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Cleantech matters: National strategies for competitive advantage and growth through cleantech - EY - Global

Cleantech matters: Seizing transformational opportunities

National strategies for competitive advantage and growth
through cleantech

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With an expected US$738 billion spend on clean energy sources over the next decade, China is the global cleantech opportunity.

Many countries are embracing national cleantech strategies to position themselves for economic competitiveness and growth. For reasons ranging from creating jobs, to incubating high-value industries, to achieving energy security, gaining efficiencies or combating environmental degradation, many governments are making cleantech innovation, adoption and exports a top priority.

Denmark: an early cleantech adopter moves into electric vehicles

Decades ago, Denmark set itself apart by embracing wind as an energy, jobs and economic engine.

The 1970s oil crisis first sparked Denmark's determination to be energy independent. Today, wind generates 20% of Denmark's energy from over 5,000 turbines, a percentage pegged to rise to 50% by 2020 with a growing portion from offshore.

Denmark has become the world leader in the wind industry, with a 40% share of the global wind turbine market. Danish company Vestas is the world's largest wind turbine manufacturer.

In its quest for 100% fossil fuel independence by 2050, Denmark's Government has committed US$2 billion to cleantech. Goals include deploying 400 megawatts (MW) of new offshore wind turbines by 2012; renewables kicking in 10% of total energy for transport; cutting greenhouse gas emissions 20% from 2005 levels; reducing energy use 4% by 2020 from volumes consumed in 2006; and tripling wind capacity by 2030.

China: the emerging clean energy leader

When it comes to size, population and output, China is all superlatives. And energy is no exception. China's energy consumption is expected to surge 75% by 2035, according to the International Energy Agency. Today, roughly 75% of China's electricity comes from coal.

To meet its vast energy needs, curb pollution from coal, cut foreign oil dependence and spark innovation and economic growth, China's Government is taking an orchestrated approach through clean energy-friendly laws, funds, incentives and standards. China's US$586 billion economic stimulus plan alone earmarks roughly 37% of spending for cleantech projects.

As a result of such initiatives, China scored the number one spot on EY's global Renewable Energy Country Attractiveness Index in 2010.

Driving long-term action is China's 12th Five-Year Renewable Energy Plan, which calls for boosting renewables use, improving energy efficiency and fostering cleantech R&D. The country's energy plan targets renewables as 15% of China's energy mix by 2020 and 33% by 2050, from nearly 10% in 2009, as well as shrinking the country's energy carbon intensity 45% by 2020.

Chinese clean energy companies and projects received investment of US$54.4 billion in 2010 — 22% of all global investments in clean energy, according to Bloomberg New Energy Finance (BNEF). With an expected US$738 billion spend on clean energy sources over the next decade, China is the global cleantech opportunity.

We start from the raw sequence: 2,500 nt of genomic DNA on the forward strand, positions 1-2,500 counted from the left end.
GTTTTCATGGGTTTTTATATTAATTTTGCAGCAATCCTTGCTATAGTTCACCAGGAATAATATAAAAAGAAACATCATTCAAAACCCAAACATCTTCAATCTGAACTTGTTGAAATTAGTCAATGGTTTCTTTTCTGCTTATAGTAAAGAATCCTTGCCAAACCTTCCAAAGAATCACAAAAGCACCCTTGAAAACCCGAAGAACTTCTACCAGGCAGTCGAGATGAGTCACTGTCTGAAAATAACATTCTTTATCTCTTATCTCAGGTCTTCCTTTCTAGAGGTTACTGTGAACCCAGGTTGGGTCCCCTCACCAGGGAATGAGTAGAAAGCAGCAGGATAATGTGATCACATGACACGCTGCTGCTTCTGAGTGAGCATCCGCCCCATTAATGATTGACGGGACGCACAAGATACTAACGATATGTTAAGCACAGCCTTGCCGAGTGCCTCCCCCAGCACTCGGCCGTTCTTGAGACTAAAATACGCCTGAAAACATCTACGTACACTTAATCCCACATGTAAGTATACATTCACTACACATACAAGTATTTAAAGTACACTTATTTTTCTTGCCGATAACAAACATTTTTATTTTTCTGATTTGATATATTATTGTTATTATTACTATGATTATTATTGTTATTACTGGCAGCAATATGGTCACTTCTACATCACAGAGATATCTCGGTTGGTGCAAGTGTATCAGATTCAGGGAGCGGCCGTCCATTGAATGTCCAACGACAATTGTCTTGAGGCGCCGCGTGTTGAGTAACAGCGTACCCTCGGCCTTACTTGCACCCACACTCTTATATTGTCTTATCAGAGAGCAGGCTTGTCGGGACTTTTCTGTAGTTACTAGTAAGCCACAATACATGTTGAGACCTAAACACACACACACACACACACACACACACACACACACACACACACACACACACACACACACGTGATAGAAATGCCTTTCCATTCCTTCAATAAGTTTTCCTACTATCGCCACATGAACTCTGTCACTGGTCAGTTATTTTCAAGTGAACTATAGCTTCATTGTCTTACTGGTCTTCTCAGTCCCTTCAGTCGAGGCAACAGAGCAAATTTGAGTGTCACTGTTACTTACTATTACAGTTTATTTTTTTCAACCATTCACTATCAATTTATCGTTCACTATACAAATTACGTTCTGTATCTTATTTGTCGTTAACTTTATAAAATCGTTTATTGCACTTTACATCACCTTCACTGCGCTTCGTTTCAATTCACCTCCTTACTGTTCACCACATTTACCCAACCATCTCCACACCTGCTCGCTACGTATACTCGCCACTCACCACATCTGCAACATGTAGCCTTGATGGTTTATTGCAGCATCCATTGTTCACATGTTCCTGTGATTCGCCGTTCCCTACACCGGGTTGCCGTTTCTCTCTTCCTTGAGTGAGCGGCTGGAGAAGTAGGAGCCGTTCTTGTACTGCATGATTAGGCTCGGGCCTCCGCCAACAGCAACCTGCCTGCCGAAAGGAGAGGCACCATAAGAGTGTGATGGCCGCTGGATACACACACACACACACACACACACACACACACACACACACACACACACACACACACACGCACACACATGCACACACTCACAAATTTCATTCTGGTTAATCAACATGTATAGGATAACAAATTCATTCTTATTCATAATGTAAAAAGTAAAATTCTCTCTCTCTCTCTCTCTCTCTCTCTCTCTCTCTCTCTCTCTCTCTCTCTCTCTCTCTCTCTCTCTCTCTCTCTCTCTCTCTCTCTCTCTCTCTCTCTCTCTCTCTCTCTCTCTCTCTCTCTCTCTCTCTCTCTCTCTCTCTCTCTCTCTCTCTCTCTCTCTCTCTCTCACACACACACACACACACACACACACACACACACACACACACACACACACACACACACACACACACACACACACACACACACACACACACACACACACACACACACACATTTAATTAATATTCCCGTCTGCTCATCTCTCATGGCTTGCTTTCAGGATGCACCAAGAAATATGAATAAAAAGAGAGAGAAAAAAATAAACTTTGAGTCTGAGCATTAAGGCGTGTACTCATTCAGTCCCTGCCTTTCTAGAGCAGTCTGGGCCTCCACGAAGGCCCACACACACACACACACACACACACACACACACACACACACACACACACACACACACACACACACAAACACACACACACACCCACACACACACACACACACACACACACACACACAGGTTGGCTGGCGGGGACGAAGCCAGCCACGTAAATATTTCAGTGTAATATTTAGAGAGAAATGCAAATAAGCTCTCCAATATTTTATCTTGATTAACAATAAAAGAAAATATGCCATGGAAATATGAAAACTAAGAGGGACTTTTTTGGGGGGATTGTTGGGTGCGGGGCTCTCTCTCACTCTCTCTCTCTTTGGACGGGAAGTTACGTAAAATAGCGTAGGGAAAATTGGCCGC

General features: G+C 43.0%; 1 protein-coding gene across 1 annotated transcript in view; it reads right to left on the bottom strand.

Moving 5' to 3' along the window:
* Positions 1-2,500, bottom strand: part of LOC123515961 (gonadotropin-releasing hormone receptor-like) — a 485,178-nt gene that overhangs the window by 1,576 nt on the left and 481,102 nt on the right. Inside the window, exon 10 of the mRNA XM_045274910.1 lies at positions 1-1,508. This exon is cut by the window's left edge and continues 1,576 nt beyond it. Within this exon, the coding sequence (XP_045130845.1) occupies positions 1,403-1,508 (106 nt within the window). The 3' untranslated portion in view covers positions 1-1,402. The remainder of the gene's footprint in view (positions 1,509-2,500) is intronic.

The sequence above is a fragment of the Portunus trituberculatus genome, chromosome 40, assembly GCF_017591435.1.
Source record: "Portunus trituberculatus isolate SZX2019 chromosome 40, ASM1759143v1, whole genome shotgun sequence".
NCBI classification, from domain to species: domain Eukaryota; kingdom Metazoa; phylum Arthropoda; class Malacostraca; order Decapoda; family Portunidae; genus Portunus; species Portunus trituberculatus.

India: a national solar mission

The power deficit in the world's second most populated country averaged nearly 13% during peak hours in the year ending March 2010. India imports almost 75% of its oil, with renewables contributing just 10% of its energy mix. Reducing renewable energy technology costs is thus a top state goal.

Investors see opportunity. Clean energy asset financing in India skyrocketed to US$3.4 billion in 2010 from just US$560 million in 2004, according to BNEF.

India's recently-launched National Solar Mission (NSM) targets a twentyfold growth in its installed solar capacity sourced from the country's abundant solar irradiance. The NSM seeks 1GW in installed solar capacity, of which 60% would be solar thermal and 40% PV, respectively.

South Korea: smart grid and electric vehicles pave the way

This often-overlooked electronics powerhouse — which ranks 10th globally for energy consumption and 9th for CO2 emissions — plans to plow some US$36 billion into alternative energy by 2015, led by the private sector.

South Korea's ambitious Green Growth program aims to make it the world's seventh green power by 2020, and its fifth by 2050. Expected benefits include 500,000 new jobs, 230 million tons less carbon dioxide and 440 billion fewer imported barrels of oil.

Another goal is South Korea's US$24 billion plan for a nationwide smart grid by 2030 — the world's first — aims for 30,000 charging stations at malls, parking lots, gas stations and public buildings by then. The South Korean Government also views smart grids as a strategic export industry.

Brazil: diversifying its renewable energy supply

Brazil has long been a clean energy pioneer. Nearly half its energy is renewable today versus the worldwide average of 13%, led by hydropower.

Among Brazil's current cleantech sources, its 22 million gallons of ethanol distilled per day make it the world's second-biggest producer and meet roughly half of Brazil's domestic fuel needs.

However, deforestation, population displacement and power disruption from drought have pushed Brazil to diversify into small hydro, wind and solar power, and to harness feedstock by-products like sugar cane bagasse.

Brazil's national cleantech strategy for 2022 targets: boosting clean energy generation by 11.5GW by 2019; installing smart meters in each of its roughly 62 million homes by 2020; cutting carbon dioxide emissions 40%, increasing biomass and wind energy tenfold; and tripling ethanol production to 75 billion liters.


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